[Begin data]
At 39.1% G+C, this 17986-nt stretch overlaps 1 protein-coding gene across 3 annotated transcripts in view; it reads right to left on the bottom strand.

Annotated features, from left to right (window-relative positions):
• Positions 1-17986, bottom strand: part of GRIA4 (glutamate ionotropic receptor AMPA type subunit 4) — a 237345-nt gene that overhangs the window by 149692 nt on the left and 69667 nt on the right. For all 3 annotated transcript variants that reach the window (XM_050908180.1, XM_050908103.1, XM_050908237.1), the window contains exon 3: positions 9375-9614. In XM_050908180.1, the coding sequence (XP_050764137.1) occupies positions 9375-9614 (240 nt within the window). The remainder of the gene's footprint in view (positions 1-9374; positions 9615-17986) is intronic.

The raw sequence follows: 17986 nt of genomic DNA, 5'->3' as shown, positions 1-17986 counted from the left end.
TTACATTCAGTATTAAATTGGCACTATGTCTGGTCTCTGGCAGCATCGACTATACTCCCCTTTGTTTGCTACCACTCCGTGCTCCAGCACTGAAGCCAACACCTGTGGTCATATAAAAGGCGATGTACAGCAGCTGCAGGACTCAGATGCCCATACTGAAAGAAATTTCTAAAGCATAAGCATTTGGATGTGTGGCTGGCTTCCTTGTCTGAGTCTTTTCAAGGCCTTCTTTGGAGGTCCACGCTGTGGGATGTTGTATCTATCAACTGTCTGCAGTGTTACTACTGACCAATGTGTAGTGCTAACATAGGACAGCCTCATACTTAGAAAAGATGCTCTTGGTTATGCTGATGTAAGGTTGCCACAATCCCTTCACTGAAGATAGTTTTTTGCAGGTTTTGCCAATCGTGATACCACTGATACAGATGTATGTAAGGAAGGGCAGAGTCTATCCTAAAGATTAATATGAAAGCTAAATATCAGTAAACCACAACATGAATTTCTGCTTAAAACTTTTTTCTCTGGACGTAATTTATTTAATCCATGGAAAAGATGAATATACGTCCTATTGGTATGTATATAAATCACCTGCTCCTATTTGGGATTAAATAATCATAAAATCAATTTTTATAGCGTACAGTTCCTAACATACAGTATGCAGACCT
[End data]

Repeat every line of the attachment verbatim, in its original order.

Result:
At 39.1% G+C, this 17986-nt stretch overlaps 1 protein-coding gene across 3 annotated transcripts in view; it reads right to left on the bottom strand.

Annotated features, from left to right (window-relative positions):
• Positions 1-17986, bottom strand: part of GRIA4 (glutamate ionotropic receptor AMPA type subunit 4) — a 237345-nt gene that overhangs the window by 149692 nt on the left and 69667 nt on the right. For all 3 annotated transcript variants that reach the window (XM_050908180.1, XM_050908103.1, XM_050908237.1), the window contains exon 3: positions 9375-9614. In XM_050908180.1, the coding sequence (XP_050764137.1) occupies positions 9375-9614 (240 nt within the window). The remainder of the gene's footprint in view (positions 1-9374; positions 9615-17986) is intronic.

The raw sequence follows: 17986 nt of genomic DNA, 5'->3' as shown, positions 1-17986 counted from the left end.
TTACATTCAGTATTAAATTGGCACTATGTCTGGTCTCTGGCAGCATCGACTATACTCCCCTTTGTTTGCTACCACTCCGTGCTCCAGCACTGAAGCCAACACCTGTGGTCATATAAAAGGCGATGTACAGCAGCTGCAGGACTCAGATGCCCATACTGAAAGAAATTTCTAAAGCATAAGCATTTGGATGTGTGGCTGGCTTCCTTGTCTGAGTCTTTTCAAGGCCTTCTTTGGAGGTCCACGCTGTGGGATGTTGTATCTATCAACTGTCTGCAGTGTTACTACTGACCAATGTGTAGTGCTAACATAGGACAGCCTCATACTTAGAAAAGATGCTCTTGGTTATGCTGATGTAAGGTTGCCACAATCCCTTCACTGAAGATAGTTTTTTGCAGGTTTTGCCAATCGTGATACCACTGATACAGATGTATGTAAGGAAGGGCAGAGTCTATCCTAAAGATTAATATGAAAGCTAAATATCAGTAAACCACAACATGAATTTCTGCTTAAAACTTTTTTCTCTGGACGTAATTTATTTAATCCATGGAAAAGATGAATATACGTCCTATTGGTATGTATATAAATCACCTGCTCCTATTTGGGATTAAATAATCATAAAATCAATTTTTATAGCGTACAGTTCCTAACATACAGTATGCAGACCT